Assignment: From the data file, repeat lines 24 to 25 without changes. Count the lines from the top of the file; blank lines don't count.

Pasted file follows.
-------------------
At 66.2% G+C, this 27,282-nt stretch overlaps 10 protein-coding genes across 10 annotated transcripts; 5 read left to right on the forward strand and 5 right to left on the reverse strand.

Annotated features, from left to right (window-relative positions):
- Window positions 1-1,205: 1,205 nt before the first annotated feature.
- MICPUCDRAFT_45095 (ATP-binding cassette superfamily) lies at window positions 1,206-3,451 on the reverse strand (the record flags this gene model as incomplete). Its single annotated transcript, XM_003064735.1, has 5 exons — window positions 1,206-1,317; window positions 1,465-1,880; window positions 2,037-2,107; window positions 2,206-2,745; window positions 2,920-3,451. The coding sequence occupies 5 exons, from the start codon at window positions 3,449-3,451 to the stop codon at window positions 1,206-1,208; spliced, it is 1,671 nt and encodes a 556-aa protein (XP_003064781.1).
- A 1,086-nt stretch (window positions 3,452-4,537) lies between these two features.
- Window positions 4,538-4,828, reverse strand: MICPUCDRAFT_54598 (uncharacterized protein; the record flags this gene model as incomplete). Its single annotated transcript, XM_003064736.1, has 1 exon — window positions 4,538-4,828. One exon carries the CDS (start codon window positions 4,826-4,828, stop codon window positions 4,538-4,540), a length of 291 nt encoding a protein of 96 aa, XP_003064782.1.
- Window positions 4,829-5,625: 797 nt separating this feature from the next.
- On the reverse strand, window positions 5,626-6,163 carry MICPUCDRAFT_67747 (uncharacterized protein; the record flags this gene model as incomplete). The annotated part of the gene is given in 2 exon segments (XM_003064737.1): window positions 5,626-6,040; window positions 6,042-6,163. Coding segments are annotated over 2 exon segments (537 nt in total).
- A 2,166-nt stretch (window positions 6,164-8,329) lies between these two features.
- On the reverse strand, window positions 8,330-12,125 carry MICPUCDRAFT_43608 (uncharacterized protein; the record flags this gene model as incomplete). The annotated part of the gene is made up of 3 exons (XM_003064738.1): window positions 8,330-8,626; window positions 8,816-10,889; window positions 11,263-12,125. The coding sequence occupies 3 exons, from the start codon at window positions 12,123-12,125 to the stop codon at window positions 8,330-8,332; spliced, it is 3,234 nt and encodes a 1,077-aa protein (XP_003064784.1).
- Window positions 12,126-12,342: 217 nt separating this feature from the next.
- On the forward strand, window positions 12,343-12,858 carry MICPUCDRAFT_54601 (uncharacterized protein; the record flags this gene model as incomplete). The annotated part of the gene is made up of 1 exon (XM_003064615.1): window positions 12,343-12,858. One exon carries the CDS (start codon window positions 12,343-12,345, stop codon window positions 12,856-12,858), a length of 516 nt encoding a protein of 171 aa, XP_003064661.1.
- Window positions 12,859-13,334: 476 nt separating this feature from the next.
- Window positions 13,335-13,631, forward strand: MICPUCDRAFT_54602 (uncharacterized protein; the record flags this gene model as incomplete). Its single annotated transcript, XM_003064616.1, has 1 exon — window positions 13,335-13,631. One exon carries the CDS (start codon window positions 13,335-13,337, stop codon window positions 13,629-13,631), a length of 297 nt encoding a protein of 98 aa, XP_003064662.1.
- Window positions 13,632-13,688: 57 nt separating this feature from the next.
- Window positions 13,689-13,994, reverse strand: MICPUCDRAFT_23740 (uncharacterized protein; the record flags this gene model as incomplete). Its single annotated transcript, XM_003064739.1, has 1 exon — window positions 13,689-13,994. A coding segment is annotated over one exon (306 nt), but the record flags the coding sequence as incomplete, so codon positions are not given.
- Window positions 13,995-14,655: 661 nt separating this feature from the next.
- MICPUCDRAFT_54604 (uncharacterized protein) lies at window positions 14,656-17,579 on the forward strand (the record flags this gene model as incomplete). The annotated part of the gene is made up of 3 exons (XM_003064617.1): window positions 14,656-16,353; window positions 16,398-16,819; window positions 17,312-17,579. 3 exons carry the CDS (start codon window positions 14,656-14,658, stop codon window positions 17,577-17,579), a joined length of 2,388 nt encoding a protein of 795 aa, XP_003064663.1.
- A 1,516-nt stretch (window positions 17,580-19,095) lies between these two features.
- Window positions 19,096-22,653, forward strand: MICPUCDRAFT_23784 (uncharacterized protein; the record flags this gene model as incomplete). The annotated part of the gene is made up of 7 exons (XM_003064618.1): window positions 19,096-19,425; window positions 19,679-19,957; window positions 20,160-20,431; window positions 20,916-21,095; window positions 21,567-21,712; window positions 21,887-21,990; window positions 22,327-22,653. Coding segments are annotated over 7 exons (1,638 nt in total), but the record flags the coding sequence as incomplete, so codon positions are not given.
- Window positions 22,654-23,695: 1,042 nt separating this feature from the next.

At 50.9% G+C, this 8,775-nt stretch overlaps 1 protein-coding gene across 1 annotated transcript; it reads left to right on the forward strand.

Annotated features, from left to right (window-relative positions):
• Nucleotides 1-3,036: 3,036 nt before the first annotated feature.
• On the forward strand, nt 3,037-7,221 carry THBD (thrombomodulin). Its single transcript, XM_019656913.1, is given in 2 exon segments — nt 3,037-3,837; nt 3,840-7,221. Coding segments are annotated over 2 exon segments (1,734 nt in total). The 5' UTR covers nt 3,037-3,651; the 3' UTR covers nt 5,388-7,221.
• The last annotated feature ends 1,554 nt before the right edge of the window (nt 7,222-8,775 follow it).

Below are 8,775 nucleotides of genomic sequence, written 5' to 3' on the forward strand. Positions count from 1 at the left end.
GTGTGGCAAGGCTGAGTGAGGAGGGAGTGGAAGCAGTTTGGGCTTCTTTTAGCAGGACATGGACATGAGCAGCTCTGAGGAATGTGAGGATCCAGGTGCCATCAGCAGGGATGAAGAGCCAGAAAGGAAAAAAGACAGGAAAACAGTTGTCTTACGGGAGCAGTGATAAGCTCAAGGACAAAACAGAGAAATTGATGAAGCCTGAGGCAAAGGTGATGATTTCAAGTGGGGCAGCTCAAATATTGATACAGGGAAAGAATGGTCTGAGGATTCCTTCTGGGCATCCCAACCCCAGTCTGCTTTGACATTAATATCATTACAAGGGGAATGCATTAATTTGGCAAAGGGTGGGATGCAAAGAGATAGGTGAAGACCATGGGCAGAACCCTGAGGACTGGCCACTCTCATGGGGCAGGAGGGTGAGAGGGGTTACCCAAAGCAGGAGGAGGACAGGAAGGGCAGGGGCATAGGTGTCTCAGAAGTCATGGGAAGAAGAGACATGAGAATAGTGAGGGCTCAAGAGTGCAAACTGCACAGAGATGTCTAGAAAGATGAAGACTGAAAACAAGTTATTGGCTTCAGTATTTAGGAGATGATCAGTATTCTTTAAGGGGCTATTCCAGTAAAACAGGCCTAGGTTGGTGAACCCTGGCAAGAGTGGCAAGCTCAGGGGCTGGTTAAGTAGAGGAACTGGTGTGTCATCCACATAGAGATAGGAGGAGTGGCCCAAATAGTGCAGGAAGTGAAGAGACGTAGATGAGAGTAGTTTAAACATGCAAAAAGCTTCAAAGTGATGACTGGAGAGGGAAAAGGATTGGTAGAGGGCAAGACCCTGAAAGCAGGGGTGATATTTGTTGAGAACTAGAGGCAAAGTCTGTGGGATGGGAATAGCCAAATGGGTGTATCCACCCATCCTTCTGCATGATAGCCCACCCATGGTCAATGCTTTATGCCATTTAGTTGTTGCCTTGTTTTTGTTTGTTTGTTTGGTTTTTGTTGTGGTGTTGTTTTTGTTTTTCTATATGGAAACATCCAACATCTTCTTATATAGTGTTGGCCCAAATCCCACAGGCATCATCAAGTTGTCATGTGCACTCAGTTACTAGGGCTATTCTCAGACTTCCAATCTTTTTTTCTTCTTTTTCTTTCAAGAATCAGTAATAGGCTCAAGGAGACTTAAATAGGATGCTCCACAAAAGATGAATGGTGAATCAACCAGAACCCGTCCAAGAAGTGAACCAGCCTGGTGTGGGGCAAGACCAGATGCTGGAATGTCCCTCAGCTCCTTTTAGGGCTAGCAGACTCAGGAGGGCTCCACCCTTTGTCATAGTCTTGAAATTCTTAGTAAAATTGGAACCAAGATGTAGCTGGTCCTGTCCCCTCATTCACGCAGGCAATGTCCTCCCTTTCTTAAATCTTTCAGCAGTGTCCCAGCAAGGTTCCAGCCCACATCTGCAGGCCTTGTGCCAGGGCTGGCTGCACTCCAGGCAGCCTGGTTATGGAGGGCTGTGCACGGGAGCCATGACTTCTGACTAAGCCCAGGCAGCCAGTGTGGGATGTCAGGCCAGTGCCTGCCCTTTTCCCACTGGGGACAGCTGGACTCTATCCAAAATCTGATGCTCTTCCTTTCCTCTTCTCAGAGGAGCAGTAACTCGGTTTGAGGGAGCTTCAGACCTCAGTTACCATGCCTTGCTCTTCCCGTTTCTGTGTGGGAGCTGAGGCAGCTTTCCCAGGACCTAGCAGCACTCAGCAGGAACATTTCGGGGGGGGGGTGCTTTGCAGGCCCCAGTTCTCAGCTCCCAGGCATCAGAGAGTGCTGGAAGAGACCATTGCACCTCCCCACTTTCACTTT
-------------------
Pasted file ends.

• Nucleotides 1-3,036: 3,036 nt before the first annotated feature.
• On the forward strand, nt 3,037-7,221 carry THBD (thrombomodulin). Its single transcript, XM_019656913.1, is given in 2 exon segments — nt 3,037-3,837; nt 3,840-7,221. Coding segments are annotated over 2 exon segments (1,734 nt in total). The 5' UTR covers nt 3,037-3,651; the 3' UTR covers nt 5,388-7,221.